Visit Your Local PBS Station PBS Home PBS Home Programs A-Z TV Schedules Watch Video Donate Shop PBS Search PBS

Episodes
Dangerous Catch Dirty Secrets Additional Episodes
border
TV Schedules About the Project For Educators Feedback border
border
National Geographic's Strange Days on Planet Earth
Get Involved
Little changes... with big results. border
border
Strange Days on Planet Earth
border

Please note that links marked with Off-site Link are off-site links and will open in a new browser window.

PBS's Terms of Use.

Glossary

M

macroinvertebrates: organisms (without backbones) greater than 1 mm (.04 inches) long that can typically be seen with the naked eye.

malaria: an infective disease caused by sporozoan parasites that are transmitted through the bite of an infected Anopheles mosquito; marked by paroxysms of chills and fever.

manure: any animal waste or plant material used to fertilize land, especially animal feces.

marine ecologist: a scientist who studies the relationship between marine organisms and their environments.

marine protected area: regions of the ocean reserved by law or other means to protect part or the entire region. Currently less than .1 percent of the ocean is protected.

marine reserves: places in the ocean that are completely protected from uses that remove animals and plants or alter their habitats.

Marine Stewardship Council (MSC): an international organization that has developed standards emphasizing environmentally and socially responsible criteria to certify well-managed fisheries.

mass extinction: a catastrophic, widespread perturbation where major groups of species become extinct over a relatively short time compared to normal background extinctions e.g., the K-T event, 65 million years ago, correlated with the disappearance of the dinosaurs.

medical fraternity: the medical community.

methane: a flammable, hydrocarbon found in natural gas that can be produced by microorganisms in the absence of oxygen. Like carbon dioxide, this is a heat-trapping gas.

methyl mercury: a toxic form of mercury.

Miconia: a leafy plant from Central America that made its way to Hawai'i in the 1960s and became an invasive problem.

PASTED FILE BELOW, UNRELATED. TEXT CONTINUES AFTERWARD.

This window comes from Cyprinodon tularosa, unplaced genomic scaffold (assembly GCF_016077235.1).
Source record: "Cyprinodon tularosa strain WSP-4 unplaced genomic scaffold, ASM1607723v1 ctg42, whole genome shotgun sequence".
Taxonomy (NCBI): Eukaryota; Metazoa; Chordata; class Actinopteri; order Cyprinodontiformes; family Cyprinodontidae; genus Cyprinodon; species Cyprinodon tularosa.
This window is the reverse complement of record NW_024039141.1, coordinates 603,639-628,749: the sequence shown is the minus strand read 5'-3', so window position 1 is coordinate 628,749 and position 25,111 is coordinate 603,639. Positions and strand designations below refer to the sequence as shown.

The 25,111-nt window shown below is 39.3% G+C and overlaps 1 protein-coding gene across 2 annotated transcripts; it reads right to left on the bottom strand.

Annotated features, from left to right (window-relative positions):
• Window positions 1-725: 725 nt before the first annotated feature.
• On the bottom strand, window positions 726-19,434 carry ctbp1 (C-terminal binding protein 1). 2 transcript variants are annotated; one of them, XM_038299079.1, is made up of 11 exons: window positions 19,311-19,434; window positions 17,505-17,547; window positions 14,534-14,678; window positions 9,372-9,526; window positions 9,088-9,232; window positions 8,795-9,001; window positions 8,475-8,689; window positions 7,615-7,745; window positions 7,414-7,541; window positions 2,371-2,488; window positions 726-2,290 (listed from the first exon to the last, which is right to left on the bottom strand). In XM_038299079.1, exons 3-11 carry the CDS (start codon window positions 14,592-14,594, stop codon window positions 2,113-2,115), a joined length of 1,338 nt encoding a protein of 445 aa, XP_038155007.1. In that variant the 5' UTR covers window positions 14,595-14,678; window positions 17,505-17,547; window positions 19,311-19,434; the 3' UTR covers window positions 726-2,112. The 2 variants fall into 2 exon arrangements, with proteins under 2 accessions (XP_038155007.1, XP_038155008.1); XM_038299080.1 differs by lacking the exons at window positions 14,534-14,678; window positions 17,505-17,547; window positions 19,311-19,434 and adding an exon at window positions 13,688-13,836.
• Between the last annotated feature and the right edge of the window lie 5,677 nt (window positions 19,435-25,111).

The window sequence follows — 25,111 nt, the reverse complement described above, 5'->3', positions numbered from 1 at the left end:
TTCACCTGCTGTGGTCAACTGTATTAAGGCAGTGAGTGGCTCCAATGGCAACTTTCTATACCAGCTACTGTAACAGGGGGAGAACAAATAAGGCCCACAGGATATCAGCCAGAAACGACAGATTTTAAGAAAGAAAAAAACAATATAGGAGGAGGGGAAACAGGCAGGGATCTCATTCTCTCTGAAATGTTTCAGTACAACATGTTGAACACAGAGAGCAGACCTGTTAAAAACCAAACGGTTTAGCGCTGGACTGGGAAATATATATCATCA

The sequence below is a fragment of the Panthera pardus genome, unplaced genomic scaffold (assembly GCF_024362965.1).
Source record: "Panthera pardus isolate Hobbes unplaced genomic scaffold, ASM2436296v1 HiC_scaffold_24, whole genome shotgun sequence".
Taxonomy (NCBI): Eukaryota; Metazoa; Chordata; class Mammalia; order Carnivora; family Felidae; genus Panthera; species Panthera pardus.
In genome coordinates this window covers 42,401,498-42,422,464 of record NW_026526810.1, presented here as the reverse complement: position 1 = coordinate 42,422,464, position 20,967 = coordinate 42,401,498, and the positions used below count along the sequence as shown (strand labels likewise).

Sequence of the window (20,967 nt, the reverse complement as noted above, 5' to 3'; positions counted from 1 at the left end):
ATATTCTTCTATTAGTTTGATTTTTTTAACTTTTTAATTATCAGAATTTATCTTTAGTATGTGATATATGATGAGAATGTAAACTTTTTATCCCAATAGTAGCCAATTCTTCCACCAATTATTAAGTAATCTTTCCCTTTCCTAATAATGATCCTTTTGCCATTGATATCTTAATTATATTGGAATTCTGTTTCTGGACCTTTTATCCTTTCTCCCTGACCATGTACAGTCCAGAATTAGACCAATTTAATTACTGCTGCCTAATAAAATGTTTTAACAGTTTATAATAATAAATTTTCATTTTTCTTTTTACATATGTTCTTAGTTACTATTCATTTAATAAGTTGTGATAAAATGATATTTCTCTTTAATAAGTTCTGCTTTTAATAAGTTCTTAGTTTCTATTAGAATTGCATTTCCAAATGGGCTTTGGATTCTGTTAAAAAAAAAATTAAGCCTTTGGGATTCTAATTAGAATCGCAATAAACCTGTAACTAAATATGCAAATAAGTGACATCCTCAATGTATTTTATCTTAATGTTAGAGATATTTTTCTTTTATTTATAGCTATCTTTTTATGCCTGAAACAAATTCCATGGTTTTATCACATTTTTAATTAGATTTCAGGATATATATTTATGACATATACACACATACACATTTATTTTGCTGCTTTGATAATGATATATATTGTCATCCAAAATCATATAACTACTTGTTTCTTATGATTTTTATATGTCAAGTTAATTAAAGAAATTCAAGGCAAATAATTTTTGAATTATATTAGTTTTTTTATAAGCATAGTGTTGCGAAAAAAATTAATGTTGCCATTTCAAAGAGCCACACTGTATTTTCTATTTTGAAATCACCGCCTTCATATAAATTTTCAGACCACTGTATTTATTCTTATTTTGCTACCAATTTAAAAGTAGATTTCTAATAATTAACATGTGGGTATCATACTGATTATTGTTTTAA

microbiologist: a specialist in dealing with microscopic forms of life.

microinvertebrates: those organisms that are less than 1 mm (0.04 inches) long and are best viewed through a microscope.

microorganism: a living organism too small to be seen with the naked eye. Bacteria, protozoans, viruses, microscopic algae and some types of fungi are all microorganisms.

migration: the movement of animals in response to seasonal changes or changes in the food supply. Examples of animals that migrate include ruby-throated hummingbirds, salmon, monarch butterflies, buffalo and elephants.

Mola mola: the giant ocean sunfish, a teleostean (bony) fish from the Tetraodontiform order and pufferfish relative that sports a distinctive disk-shaped, tailless body flanked by long dorsal and anal fins. Found in all tropical and temperate ocean basins it holds the record for world’s heaviest bony fish.

monitor lizards: any of various large tropical carnivorous lizards of Africa and Asia and Australia.

mutagens: agents, such as chemicals or radiation, that damage or alter genetic material (DNA) in cells.

mutation: a spontaneous change in the genetic information of a cell. Mutations can provide genetic diversity within populations and allow evolutionary change to occur, although many mutations are either neutral or harmful to an individual.

mycobacteriosis: a fish disease, called the “fish handler’s disease” because it can also infect people. A wasting disease that first affects internal organs, causes inflammation, tissue destruction and scarring of internal organs. Red lesions can be seen on the skin in later stages of this disease.

mycobacterium: A large genus of bacteria. One type of Mycobacterium causes leprosy, while others cause tuberculosis, in addition to the type that causes “Fish handler’s disease” (see the “mycobacteriosis” entry)


Site Credits   |   Privacy Policy
© Copyright National Geographic Television & Film. All rights reserved.